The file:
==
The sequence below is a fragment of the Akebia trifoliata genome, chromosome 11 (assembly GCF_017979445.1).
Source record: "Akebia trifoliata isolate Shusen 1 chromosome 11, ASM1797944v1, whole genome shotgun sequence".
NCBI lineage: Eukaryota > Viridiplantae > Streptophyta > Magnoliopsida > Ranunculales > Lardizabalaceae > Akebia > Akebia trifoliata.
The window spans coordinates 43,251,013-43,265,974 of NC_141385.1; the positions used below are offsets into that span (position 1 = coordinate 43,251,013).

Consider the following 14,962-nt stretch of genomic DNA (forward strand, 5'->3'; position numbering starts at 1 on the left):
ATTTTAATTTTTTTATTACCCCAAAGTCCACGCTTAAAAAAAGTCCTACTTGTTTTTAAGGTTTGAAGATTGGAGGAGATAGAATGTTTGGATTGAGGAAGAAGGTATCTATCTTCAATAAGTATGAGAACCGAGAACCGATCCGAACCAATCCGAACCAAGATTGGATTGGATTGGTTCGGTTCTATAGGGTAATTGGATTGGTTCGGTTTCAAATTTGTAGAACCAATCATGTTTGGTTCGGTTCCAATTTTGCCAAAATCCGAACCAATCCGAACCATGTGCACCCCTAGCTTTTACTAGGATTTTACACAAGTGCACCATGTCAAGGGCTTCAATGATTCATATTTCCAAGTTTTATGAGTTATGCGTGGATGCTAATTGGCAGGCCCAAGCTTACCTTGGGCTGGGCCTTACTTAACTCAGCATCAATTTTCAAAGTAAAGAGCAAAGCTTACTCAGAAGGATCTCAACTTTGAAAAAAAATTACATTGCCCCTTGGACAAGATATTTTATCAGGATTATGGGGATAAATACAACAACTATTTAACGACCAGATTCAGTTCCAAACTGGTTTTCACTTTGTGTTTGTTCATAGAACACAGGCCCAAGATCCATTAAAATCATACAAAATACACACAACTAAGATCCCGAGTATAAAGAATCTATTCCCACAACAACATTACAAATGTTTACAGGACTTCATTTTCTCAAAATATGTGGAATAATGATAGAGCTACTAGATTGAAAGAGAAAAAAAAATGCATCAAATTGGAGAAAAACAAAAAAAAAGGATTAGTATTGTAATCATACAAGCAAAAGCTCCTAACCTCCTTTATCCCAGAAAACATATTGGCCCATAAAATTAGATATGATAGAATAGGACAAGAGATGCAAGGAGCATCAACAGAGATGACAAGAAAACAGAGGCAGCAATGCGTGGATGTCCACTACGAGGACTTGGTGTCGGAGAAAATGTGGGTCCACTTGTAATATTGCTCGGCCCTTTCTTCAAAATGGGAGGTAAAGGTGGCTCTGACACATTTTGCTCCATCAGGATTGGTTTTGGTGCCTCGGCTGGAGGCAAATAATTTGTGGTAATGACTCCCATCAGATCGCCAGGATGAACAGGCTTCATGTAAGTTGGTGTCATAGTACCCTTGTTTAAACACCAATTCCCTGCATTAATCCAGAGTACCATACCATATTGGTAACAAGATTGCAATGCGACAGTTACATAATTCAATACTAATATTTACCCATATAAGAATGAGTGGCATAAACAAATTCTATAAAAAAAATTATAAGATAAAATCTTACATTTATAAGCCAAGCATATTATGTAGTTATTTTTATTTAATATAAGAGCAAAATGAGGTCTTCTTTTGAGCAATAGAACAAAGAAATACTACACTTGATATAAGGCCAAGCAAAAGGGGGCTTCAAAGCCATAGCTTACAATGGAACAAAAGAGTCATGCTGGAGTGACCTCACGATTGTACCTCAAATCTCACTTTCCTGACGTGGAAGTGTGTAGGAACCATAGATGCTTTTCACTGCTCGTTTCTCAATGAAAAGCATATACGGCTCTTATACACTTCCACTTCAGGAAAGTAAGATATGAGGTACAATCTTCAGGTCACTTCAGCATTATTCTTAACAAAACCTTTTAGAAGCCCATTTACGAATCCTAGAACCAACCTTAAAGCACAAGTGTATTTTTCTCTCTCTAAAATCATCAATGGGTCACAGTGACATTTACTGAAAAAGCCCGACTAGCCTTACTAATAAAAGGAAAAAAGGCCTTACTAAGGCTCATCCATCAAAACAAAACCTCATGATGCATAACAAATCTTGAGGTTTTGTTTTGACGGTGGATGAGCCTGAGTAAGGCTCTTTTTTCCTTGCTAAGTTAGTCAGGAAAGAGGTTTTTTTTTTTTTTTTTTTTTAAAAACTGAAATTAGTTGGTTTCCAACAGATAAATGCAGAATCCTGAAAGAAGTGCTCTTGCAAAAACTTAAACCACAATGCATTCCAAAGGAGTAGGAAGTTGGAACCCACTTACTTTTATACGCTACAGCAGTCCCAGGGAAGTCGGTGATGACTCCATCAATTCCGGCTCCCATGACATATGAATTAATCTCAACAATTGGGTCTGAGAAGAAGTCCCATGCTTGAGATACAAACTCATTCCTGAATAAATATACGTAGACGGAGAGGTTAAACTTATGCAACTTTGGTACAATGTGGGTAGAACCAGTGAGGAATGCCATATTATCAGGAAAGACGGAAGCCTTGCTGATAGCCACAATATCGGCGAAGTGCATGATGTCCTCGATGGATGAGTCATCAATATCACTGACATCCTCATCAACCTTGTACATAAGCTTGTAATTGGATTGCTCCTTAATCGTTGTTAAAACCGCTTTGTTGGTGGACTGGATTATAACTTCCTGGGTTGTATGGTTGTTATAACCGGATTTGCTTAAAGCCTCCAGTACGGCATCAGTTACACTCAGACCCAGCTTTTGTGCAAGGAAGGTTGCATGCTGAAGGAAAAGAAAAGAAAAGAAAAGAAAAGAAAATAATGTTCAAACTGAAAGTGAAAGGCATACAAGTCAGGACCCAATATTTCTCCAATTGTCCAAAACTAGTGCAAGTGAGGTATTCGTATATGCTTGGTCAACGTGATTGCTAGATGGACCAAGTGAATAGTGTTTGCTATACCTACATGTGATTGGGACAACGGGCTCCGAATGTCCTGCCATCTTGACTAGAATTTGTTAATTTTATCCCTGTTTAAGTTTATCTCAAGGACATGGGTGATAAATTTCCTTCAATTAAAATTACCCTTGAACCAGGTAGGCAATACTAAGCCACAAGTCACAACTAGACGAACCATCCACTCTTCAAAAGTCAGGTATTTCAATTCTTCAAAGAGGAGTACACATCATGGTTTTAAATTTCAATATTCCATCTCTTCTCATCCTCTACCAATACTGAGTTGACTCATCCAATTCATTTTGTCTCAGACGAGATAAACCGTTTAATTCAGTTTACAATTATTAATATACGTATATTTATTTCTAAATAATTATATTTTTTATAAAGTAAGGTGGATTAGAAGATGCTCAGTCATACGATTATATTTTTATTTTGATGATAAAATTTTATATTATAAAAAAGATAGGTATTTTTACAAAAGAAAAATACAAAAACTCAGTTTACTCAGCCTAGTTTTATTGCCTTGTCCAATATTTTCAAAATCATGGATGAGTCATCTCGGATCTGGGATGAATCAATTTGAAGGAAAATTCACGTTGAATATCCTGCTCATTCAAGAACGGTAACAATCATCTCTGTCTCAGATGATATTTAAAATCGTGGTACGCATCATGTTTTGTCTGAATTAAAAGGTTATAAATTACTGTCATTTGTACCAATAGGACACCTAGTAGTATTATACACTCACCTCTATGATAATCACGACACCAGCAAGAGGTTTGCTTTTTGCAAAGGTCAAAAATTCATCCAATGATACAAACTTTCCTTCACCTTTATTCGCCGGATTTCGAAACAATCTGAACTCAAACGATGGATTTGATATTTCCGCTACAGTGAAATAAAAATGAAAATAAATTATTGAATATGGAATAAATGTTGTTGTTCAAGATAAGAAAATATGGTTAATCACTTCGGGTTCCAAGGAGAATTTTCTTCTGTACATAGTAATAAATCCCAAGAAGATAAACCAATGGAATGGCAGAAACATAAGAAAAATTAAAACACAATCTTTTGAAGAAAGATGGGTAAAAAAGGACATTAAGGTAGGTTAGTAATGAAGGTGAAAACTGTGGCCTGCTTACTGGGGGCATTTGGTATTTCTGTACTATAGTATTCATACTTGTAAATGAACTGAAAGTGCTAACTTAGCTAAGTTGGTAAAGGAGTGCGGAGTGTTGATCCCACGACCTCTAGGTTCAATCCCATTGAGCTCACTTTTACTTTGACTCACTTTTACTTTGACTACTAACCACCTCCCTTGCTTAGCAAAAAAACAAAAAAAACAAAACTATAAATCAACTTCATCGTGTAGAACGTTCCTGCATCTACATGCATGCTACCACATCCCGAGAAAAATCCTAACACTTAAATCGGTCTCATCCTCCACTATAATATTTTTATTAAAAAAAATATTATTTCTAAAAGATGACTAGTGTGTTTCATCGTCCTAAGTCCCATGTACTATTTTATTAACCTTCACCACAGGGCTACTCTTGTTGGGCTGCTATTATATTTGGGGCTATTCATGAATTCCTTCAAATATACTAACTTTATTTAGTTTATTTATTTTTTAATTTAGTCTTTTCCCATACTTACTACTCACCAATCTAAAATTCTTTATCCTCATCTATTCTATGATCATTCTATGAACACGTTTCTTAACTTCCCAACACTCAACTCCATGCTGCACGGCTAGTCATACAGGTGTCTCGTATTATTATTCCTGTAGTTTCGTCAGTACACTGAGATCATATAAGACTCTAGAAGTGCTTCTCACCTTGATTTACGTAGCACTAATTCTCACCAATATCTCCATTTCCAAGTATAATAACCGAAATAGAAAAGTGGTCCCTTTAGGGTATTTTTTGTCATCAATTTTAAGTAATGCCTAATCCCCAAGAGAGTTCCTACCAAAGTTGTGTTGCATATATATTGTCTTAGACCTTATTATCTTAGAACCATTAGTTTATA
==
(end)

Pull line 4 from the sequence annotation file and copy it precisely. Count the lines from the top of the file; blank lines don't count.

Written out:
The window spans coordinates 43,251,013-43,265,974 of NC_141385.1; the positions used below are offsets into that span (position 1 = coordinate 43,251,013).